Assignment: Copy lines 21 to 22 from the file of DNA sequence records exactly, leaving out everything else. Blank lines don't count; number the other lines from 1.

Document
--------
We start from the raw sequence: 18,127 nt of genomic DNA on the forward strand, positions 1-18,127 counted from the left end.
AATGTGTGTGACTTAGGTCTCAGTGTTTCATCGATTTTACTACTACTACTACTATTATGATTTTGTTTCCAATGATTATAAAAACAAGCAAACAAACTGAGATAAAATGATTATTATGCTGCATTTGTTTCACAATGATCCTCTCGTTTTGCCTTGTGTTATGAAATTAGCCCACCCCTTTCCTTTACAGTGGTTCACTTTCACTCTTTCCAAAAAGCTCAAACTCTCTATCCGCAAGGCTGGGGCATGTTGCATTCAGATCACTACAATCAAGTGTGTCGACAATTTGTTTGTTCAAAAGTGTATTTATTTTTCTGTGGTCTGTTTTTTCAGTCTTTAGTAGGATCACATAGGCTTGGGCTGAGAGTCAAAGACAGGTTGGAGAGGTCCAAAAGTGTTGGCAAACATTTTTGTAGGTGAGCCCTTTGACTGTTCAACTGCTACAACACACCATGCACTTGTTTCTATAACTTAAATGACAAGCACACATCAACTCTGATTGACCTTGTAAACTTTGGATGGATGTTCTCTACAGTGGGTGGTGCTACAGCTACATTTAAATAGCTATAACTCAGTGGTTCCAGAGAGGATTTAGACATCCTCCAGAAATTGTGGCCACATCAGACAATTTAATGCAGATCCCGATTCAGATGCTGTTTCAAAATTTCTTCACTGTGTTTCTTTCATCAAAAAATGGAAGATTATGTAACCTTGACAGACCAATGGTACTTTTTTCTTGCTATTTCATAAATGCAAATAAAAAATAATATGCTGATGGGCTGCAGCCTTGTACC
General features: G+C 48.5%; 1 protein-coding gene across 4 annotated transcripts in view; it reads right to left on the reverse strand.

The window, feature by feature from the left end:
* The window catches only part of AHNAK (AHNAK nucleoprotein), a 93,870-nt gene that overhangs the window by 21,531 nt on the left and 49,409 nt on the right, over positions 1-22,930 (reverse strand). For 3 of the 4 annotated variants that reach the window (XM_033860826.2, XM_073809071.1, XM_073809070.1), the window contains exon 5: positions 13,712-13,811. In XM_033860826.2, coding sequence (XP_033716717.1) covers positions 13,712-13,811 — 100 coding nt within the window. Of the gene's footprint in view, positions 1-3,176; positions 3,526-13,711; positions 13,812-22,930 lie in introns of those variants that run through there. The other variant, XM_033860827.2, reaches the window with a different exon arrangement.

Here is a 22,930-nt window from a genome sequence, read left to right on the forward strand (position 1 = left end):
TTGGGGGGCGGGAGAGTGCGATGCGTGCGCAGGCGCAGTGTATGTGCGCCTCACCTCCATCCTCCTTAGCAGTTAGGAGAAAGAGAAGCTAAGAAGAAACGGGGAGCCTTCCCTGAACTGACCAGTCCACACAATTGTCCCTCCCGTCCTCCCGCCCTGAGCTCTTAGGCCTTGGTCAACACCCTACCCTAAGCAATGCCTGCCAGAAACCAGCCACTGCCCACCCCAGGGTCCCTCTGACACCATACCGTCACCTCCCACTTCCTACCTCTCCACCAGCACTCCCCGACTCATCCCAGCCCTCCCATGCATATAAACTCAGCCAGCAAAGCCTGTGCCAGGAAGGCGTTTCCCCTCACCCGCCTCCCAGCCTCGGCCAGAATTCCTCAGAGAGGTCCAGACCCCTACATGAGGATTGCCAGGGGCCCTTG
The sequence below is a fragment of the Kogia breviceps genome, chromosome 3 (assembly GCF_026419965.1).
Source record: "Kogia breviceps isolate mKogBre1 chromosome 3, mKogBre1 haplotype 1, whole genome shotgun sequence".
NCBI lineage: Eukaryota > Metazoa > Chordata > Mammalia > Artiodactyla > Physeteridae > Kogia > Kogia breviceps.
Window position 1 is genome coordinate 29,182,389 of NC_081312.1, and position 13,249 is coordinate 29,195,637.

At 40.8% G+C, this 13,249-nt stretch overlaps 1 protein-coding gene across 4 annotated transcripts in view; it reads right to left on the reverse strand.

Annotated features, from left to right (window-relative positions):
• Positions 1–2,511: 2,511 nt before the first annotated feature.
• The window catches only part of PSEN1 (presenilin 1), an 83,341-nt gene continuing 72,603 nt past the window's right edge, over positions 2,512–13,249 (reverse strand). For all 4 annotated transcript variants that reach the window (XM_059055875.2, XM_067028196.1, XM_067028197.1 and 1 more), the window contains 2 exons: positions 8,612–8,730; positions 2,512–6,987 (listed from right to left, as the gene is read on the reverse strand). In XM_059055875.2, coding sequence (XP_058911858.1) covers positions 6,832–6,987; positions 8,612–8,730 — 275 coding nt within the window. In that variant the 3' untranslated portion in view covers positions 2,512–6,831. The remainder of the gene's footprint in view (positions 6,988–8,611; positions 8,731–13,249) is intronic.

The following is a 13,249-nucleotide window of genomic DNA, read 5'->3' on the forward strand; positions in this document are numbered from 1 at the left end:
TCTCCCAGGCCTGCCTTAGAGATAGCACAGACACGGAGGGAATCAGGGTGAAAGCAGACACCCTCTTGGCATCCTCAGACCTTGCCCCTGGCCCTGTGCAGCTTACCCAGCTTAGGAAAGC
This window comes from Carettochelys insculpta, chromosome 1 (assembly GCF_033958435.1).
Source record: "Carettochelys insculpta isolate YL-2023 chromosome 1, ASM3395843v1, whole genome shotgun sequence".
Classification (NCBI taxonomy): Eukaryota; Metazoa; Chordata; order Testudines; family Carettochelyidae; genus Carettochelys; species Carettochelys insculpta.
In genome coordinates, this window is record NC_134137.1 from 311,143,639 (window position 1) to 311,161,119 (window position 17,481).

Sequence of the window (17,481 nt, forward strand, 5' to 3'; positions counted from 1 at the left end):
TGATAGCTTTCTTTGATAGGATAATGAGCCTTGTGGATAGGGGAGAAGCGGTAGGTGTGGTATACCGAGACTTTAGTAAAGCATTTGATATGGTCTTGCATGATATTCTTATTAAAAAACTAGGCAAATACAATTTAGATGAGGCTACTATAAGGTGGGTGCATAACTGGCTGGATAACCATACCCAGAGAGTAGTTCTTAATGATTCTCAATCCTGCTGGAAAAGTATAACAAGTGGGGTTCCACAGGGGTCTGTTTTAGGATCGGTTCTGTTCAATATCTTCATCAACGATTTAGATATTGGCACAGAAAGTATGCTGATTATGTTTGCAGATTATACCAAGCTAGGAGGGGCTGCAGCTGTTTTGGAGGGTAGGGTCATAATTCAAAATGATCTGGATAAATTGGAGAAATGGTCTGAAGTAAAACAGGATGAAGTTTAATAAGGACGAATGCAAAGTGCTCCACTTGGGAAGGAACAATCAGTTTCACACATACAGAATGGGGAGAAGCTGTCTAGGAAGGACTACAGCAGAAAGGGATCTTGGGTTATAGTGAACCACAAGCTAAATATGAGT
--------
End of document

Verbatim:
In genome coordinates, this window is record NC_134137.1 from 311,143,639 (window position 1) to 311,161,119 (window position 17,481).

Sequence of the window (17,481 nt, forward strand, 5' to 3'; positions counted from 1 at the left end):